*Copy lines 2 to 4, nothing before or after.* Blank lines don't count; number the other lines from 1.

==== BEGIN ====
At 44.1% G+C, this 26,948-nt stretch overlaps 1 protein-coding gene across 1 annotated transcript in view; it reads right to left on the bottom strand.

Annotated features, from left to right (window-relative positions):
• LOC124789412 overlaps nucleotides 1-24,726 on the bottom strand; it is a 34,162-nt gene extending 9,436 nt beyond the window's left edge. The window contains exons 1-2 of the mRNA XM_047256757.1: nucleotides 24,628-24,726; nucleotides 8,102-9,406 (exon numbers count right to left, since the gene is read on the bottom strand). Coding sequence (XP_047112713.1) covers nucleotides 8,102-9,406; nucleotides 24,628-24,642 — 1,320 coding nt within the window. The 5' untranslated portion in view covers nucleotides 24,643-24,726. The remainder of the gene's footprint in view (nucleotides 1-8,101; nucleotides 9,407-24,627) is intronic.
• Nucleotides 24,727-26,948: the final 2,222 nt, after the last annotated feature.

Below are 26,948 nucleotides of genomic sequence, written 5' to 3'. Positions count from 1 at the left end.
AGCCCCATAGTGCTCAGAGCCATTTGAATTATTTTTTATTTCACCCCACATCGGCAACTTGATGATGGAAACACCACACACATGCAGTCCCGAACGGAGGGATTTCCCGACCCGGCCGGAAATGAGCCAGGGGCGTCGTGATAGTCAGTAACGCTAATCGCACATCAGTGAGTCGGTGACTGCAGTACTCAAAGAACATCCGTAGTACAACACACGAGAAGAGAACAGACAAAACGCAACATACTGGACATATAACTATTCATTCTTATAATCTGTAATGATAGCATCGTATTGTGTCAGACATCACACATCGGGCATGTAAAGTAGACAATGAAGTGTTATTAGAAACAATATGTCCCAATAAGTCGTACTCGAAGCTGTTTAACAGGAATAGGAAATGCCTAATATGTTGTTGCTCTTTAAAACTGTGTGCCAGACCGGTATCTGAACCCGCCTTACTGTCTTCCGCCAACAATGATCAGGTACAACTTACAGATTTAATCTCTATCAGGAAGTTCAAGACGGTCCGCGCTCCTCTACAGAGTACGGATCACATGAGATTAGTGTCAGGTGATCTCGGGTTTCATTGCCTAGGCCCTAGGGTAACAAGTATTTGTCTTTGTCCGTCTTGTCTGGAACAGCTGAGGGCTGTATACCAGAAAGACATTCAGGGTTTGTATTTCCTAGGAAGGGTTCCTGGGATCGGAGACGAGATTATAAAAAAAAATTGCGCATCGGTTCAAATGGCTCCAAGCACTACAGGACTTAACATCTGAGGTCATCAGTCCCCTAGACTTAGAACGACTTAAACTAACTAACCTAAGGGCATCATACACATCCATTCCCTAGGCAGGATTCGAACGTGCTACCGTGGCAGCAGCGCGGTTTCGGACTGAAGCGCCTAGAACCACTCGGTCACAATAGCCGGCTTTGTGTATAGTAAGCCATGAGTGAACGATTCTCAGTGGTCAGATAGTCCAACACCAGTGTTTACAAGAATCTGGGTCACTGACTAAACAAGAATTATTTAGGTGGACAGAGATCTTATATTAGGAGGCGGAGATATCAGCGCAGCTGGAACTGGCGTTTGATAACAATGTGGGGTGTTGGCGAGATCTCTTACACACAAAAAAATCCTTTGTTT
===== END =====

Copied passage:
Annotated features, from left to right (window-relative positions):
• LOC124789412 overlaps nucleotides 1-24,726 on the bottom strand; it is a 34,162-nt gene extending 9,436 nt beyond the window's left edge. The window contains exons 1-2 of the mRNA XM_047256757.1: nucleotides 24,628-24,726; nucleotides 8,102-9,406 (exon numbers count right to left, since the gene is read on the bottom strand). Coding sequence (XP_047112713.1) covers nucleotides 8,102-9,406; nucleotides 24,628-24,642 — 1,320 coding nt within the window. The 5' untranslated portion in view covers nucleotides 24,643-24,726. The remainder of the gene's footprint in view (nucleotides 1-8,101; nucleotides 9,407-24,627) is intronic.
• Nucleotides 24,727-26,948: the final 2,222 nt, after the last annotated feature.